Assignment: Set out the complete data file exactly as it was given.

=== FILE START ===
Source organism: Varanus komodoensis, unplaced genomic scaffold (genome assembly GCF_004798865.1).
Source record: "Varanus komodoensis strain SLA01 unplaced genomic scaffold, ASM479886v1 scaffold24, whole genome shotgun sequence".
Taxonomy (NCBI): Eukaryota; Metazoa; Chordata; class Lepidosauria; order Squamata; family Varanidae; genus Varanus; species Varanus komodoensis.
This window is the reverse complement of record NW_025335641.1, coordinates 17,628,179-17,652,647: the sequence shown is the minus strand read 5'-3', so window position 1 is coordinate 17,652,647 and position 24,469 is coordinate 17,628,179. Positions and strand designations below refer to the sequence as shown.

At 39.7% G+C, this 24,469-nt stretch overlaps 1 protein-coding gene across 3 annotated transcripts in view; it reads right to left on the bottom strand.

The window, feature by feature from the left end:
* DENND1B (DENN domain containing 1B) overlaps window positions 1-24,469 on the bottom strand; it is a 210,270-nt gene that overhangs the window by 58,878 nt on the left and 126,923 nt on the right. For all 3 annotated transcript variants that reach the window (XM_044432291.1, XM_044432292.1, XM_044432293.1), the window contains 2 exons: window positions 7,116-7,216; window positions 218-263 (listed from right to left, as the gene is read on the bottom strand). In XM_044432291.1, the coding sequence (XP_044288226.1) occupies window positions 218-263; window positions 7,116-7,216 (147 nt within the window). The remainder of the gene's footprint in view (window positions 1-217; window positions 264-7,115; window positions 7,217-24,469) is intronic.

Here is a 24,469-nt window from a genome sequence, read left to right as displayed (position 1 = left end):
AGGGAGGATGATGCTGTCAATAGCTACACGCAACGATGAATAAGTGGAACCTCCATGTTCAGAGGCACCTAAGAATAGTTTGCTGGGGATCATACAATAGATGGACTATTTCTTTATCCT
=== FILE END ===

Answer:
Source organism: Varanus komodoensis, unplaced genomic scaffold (genome assembly GCF_004798865.1).
Source record: "Varanus komodoensis strain SLA01 unplaced genomic scaffold, ASM479886v1 scaffold24, whole genome shotgun sequence".
Taxonomy (NCBI): Eukaryota; Metazoa; Chordata; class Lepidosauria; order Squamata; family Varanidae; genus Varanus; species Varanus komodoensis.
This window is the reverse complement of record NW_025335641.1, coordinates 17,628,179-17,652,647: the sequence shown is the minus strand read 5'-3', so window position 1 is coordinate 17,652,647 and position 24,469 is coordinate 17,628,179. Positions and strand designations below refer to the sequence as shown.

At 39.7% G+C, this 24,469-nt stretch overlaps 1 protein-coding gene across 3 annotated transcripts in view; it reads right to left on the bottom strand.

The window, feature by feature from the left end:
* DENND1B (DENN domain containing 1B) overlaps window positions 1-24,469 on the bottom strand; it is a 210,270-nt gene that overhangs the window by 58,878 nt on the left and 126,923 nt on the right. For all 3 annotated transcript variants that reach the window (XM_044432291.1, XM_044432292.1, XM_044432293.1), the window contains 2 exons: window positions 7,116-7,216; window positions 218-263 (listed from right to left, as the gene is read on the bottom strand). In XM_044432291.1, the coding sequence (XP_044288226.1) occupies window positions 218-263; window positions 7,116-7,216 (147 nt within the window). The remainder of the gene's footprint in view (window positions 1-217; window positions 264-7,115; window positions 7,217-24,469) is intronic.

Here is a 24,469-nt window from a genome sequence, read left to right as displayed (position 1 = left end):
AGGGAGGATGATGCTGTCAATAGCTACACGCAACGATGAATAAGTGGAACCTCCATGTTCAGAGGCACCTAAGAATAGTTTGCTGGGGATCATACAATAGATGGACTATTTCTTTATCCT